But I don’t do purposeful writing-as-writing every day. I think some people need to, and if that’s true for a person, they should do it. But I don’t think it’s something that a writer needs to do arbitrarily because someone else said it was necessary. Now *reading* — that’s something I might say we should make a way to do every day. (Beyond reading our email and the news and Facebook.) Even a little. Even a haiku. On-purpose, stop what you’re doing and read something kind of reading. On as many days as we can manage it. That, I think, will do more for our writing (and our souls) than writing every day.
This right here — “I arrange to have a car one day a week…” I love that. It’s no easy task, I imagine. And yet there’s the priority. Your writing and your center need that outing, and you “arrange” for it. 🙂
You’re right… yes, I do write every day in that sense… I wonder if I’ve ever lived a day in my adult life when I didn’t write SOMETHING.
And… today is one of those days when I am off to Duffy’s Coffee House!
Vicki Addesso says
Writing every day is a tough one. I do write in my journal daily, spending maybe a half hour doing so. I try to do it first thing in morning, before anything else has a chance to push out my on thoughts. But working at writing every day is difficult, as I work at so many other things (my job, my family, etc.) My daily schedule changes all the time (my husband is a firefighter and works 24 hour shifts, and my job as a personal assistant requires me to work odd and varied hours) so being consistent at sitting down to write is impossible. But, I do work at writing, just not as much as I’d like, or need to actually.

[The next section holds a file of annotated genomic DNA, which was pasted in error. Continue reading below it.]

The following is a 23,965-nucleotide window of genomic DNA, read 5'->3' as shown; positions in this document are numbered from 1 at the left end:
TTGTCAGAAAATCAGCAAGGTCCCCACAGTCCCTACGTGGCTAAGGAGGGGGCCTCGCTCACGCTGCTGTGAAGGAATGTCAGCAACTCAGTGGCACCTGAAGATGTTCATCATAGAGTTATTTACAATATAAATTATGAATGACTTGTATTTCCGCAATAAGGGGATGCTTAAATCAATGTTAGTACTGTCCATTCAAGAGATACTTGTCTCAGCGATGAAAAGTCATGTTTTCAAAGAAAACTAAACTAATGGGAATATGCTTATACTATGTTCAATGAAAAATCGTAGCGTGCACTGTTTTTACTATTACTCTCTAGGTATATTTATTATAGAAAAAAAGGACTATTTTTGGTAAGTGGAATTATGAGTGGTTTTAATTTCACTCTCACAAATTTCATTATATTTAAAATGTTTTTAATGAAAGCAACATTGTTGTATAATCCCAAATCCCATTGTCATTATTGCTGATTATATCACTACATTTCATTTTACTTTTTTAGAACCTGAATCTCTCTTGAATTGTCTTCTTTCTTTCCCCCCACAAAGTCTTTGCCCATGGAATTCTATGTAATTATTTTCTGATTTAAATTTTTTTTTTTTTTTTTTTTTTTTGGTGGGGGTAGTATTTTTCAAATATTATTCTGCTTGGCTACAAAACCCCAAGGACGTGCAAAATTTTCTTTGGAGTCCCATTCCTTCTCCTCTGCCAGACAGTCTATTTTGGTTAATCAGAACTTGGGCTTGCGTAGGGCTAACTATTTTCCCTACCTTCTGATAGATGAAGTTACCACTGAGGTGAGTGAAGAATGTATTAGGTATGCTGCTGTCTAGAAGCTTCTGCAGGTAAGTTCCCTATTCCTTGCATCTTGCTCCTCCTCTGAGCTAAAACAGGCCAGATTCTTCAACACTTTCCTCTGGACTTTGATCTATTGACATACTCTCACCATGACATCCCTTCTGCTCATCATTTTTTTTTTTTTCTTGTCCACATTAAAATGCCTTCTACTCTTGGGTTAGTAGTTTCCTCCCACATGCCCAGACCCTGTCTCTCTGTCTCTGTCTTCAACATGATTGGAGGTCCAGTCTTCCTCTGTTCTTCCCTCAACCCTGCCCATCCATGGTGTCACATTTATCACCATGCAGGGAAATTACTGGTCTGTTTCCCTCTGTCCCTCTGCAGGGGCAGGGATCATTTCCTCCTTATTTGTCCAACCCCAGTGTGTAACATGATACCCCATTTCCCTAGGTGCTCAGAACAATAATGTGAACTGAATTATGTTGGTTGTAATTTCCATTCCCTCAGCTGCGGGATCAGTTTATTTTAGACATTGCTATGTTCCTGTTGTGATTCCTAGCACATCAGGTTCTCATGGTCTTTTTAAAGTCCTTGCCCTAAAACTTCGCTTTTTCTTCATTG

Will Willingham says
I think that kind of writing, daily, is a great practice, and that you are doing it is a very good thing, Vicki. That you are able to continue that practice in the midst of the challenges of life and scheduling tells me it has value to you, it is something that works for you in a way that it establishes itself as a priority. (I tend to agree in many ways with those who say we don’t ‘set’ priorities but honor them.)
So for the more formal writing, yes, it’s harder to schedule that, but I imagine when the time comes for it to be done, it finds a way. That’s how it works for me, anyway. If I’m not working on a project, I don’t tend to write or make time for it. But when there’s something in the works or something due, then I pry back an opening in the schedule. (If I were not working on a particular project I’m not sure my weekly outing would happen, for instance.)
L. L. Barkat says
I really like Ann’s description of her writing space in this chapter, because it shows how she works despite the constraints of a limited “room of one’s own.”